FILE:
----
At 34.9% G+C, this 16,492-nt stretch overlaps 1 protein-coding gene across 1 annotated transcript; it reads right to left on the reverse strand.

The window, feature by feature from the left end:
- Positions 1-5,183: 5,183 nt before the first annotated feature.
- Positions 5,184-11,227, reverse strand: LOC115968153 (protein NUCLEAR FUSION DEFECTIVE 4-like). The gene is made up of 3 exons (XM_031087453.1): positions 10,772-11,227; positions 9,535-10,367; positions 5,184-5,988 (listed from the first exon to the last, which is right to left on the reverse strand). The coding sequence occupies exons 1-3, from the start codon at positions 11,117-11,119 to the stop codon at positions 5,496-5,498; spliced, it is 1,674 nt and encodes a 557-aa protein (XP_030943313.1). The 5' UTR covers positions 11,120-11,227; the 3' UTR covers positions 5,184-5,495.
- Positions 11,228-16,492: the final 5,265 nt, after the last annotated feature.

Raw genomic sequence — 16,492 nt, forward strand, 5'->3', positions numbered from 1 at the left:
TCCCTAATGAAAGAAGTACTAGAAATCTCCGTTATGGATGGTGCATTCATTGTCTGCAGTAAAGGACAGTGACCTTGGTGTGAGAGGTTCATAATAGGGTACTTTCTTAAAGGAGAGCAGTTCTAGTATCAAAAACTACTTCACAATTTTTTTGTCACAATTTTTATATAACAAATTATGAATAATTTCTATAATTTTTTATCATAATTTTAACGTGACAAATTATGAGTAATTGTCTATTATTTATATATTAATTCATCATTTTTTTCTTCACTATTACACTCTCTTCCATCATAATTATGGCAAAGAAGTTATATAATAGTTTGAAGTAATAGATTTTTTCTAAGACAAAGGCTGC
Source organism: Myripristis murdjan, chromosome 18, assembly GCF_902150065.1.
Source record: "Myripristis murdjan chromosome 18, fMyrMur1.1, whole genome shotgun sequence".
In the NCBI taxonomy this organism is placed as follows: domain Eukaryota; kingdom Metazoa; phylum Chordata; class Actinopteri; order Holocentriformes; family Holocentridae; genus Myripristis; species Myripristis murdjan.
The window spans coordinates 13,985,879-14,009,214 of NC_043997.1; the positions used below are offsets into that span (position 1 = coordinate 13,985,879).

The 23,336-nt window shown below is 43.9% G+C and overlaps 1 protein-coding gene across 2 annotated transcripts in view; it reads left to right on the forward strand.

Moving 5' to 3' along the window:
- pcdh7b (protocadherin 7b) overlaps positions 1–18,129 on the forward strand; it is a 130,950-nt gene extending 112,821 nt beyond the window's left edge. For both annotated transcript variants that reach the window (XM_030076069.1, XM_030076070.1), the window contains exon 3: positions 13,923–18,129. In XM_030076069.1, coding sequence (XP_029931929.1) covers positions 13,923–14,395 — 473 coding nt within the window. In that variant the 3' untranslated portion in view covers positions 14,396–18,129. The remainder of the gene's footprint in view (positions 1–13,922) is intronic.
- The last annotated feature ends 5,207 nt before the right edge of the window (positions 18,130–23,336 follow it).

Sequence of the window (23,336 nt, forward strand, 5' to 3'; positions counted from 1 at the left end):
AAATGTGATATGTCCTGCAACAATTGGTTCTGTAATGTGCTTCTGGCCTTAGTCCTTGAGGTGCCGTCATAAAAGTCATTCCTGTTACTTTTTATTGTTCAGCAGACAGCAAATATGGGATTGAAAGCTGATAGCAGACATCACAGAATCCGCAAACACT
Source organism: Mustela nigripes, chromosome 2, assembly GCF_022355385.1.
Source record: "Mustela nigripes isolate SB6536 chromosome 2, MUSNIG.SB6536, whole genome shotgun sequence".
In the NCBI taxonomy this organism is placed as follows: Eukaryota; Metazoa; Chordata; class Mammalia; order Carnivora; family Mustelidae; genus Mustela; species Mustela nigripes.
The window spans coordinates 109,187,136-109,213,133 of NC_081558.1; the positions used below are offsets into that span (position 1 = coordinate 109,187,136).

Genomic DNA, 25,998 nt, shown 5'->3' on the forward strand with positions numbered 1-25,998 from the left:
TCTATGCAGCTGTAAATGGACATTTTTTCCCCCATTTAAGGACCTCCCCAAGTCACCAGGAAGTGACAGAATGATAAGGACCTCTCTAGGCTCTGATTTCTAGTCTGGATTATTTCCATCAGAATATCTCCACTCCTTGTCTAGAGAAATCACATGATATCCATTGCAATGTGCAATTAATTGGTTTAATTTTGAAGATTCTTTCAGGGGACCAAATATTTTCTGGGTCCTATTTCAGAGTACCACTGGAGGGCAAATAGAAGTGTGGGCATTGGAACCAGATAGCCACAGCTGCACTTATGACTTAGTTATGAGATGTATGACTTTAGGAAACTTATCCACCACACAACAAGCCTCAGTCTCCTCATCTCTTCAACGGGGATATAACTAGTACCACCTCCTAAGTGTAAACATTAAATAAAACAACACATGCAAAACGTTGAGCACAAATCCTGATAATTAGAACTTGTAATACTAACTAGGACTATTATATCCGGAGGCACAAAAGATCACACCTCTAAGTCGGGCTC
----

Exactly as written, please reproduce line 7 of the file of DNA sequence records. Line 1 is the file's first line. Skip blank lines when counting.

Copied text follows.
TCCCTAATGAAAGAAGTACTAGAAATCTCCGTTATGGATGGTGCATTCATTGTCTGCAGTAAAGGACAGTGACCTTGGTGTGAGAGGTTCATAATAGGGTACTTTCTTAAAGGAGAGCAGTTCTAGTATCAAAAACTACTTCACAATTTTTTTGTCACAATTTTTATATAACAAATTATGAATAATTTCTATAATTTTTTATCATAATTTTAACGTGACAAATTATGAGTAATTGTCTATTATTTATATATTAATTCATCATTTTTTTCTTCACTATTACACTCTCTTCCATCATAATTATGGCAAAGAAGTTATATAATAGTTTGAAGTAATAGATTTTTTCTAAGACAAAGGCTGC